Throughout his campaign for President, Trump was a vocal opponent of the deal that the Obama Administration, with the assistance of other world powers such as the United Kingdom, France, Russia, Germany, and China, reached an agreement with the Islamic Republic that reduced sanctions in exchange for the Iran’s agreement to scale back its weapons research and open its facilities to international inspections for the first time. Trump called the deal a ‘bad deal’ and claimed that he could have negotiated a better one. Like the other Republican candidates for President, Trump vowed that he would “rip the deal” up as one of his first acts as President, so far he’s failed to do so. Instead, he has quietly recertified the deal twice already, and it appears as though he’s getting ready to do so again. The biggest sign that the Administration is preparing to take that route can be seen in the fact that it has reportedly concluded the review of America’s policy toward Iran that the Trump Administration promised months ago and that policy has utterly failed to provide any evidence to justify claims that Iran is violating the agreement in any way. All of this comes despite repeated reports that Trump has expressed frustration on each of the previous occasions that he’s signed off on recertification of the deal and the insistence of sources inside Israel who insist that the Iranians are not complying with the agreement even though there’s no evidence to support those allegations.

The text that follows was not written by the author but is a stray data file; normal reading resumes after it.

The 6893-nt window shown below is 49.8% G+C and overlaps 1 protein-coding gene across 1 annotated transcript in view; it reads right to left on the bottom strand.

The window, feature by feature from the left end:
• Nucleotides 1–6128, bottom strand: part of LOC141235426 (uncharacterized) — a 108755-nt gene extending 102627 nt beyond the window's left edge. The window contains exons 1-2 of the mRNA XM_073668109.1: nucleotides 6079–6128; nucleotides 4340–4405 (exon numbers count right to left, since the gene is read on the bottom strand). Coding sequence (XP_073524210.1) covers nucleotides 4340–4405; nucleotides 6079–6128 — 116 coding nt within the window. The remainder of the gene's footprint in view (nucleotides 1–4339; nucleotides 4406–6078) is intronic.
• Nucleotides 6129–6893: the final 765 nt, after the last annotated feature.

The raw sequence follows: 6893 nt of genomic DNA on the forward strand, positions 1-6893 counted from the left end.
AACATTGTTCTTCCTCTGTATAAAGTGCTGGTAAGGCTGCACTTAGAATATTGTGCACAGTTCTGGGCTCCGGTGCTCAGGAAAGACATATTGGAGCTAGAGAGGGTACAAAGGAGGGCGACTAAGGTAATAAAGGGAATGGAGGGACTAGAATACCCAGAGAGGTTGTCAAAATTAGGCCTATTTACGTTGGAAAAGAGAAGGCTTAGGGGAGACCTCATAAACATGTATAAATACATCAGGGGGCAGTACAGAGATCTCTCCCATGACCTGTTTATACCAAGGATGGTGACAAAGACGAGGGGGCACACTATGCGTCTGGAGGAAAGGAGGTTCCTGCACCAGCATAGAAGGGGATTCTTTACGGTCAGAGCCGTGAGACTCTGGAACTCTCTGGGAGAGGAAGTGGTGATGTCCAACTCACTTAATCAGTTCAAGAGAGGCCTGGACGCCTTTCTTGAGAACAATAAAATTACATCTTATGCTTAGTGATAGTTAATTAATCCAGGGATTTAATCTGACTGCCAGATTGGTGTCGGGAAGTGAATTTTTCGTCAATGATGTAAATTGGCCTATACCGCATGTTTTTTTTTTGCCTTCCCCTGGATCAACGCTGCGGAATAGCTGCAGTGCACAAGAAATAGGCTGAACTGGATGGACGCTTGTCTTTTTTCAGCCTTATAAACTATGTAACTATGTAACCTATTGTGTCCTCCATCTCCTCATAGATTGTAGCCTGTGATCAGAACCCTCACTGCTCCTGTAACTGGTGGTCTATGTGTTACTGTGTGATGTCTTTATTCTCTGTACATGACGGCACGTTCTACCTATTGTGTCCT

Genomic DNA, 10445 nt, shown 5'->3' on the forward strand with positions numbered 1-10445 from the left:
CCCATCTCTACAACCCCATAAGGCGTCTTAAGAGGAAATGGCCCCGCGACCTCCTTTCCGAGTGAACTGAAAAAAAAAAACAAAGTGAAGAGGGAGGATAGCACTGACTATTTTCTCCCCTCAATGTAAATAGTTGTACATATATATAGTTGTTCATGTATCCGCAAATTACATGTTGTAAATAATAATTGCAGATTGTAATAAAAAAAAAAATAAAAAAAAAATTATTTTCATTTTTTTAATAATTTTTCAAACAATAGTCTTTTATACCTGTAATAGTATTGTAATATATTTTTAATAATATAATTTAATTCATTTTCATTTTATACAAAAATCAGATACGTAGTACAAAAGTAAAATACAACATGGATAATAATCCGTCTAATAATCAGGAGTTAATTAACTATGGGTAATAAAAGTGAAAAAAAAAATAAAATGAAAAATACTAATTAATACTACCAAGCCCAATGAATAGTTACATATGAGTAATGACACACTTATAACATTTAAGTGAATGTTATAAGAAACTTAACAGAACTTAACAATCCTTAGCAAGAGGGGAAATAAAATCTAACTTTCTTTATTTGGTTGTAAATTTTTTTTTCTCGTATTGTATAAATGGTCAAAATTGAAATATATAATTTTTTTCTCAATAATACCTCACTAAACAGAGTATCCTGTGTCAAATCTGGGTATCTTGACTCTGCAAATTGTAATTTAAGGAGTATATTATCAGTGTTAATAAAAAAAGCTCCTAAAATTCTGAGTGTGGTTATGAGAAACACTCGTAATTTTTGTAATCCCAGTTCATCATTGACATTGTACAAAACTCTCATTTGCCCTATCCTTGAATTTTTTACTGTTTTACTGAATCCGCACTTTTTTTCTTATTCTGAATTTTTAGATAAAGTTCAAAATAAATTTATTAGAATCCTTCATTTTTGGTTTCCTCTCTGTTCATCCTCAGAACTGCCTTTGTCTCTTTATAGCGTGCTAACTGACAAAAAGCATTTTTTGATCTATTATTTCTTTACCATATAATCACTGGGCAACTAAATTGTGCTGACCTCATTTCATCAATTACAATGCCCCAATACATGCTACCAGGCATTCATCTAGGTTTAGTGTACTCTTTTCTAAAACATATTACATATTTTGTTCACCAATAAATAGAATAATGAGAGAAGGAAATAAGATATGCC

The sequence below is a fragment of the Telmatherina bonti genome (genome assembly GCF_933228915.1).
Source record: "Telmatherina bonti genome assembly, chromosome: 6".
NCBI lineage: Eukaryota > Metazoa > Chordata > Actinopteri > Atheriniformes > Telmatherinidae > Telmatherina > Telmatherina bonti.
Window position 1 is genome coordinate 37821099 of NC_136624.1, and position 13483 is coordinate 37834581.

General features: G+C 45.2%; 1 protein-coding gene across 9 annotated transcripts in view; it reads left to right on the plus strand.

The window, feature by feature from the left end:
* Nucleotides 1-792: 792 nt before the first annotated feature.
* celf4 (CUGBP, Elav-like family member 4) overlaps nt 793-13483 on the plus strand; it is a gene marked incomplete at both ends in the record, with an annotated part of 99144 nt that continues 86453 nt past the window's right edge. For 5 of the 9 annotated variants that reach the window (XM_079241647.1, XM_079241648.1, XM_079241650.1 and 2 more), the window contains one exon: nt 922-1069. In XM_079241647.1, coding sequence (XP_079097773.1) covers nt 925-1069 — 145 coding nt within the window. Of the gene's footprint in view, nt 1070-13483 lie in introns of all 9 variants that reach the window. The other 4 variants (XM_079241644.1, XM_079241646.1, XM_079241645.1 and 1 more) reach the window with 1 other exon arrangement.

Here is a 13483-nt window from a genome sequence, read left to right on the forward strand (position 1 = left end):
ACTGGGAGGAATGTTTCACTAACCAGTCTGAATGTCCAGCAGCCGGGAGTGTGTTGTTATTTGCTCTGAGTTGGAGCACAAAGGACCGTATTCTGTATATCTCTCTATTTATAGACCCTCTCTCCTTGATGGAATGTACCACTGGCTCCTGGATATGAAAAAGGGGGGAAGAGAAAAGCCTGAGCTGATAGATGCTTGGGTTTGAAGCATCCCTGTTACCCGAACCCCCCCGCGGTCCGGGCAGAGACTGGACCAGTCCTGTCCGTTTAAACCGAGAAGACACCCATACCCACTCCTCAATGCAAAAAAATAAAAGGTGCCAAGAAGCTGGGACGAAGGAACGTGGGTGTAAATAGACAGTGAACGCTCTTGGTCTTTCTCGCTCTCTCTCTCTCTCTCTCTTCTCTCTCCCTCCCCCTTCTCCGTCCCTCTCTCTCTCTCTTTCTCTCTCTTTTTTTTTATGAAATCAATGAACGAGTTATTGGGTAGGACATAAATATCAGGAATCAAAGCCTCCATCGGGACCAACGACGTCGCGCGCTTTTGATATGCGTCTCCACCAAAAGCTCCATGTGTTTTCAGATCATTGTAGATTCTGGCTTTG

In the end, it is obvious that Trump really has no choice but to recertify the agreement no matter how much he may wish to do otherwise. First of all, it does appear that the Iranians are in fact complying with the agreement both in terms of not pursuing any further efforts to develop nuclear weapons, but also in allowing inspectors to have access to their facilities as required by the agreement. Most importantly, though, it seems quite apparent that the rest of the international community would not be on board for any effort to reimpose sanctions on the Islamic Republic and that the United States would be very much on its own in taking such action, meaning that the sanctions would be unlikely to be effective and that the sanctions would not have the same impact that they would if imposed by a wide coalition as they had been in the past. Furthermore, the need for international cooperation in other areas, such as sanctions against North Korea, and the fact that Trump’s behavior since becoming President has already reduced the extent to which our allies in Europe trust him, means that it would be highly unlikely that they’d follow along in any effort to reimpose sanctions when there is no evidence to support the need to do so. Absent compelling evidence that Iran is evading the terms of the agreement, which so far does not exist, Trump’s hands are most likely tied and he’ll continue to have to recertify the agreement every three months whether he wants to or not.
From the perspective of international diplomacy, of course, this is a positive development. Contrary to the arguments of critics, the nuclear deal appears so far to be working in all the respects that it was intended to. It’s true that we have other issues to deal with when it comes to Iran, including their ongoing missile development program and their support for groups such as Hezbollah and Hamas as well their support for the regime of Bashar Assad in Syria. These, however, are issues separate and apart from the nuclear weapons program and are not part of the deal that was reached in Geneva last year. As I said at the time, while that deal was imperfect it was the best deal that could have been made at the time and it ought to be abided by as long as the Iranians are complying with their obligations as well. Since it appears from the available evidence that they are, pulling out now would be an exceedingly bad idea.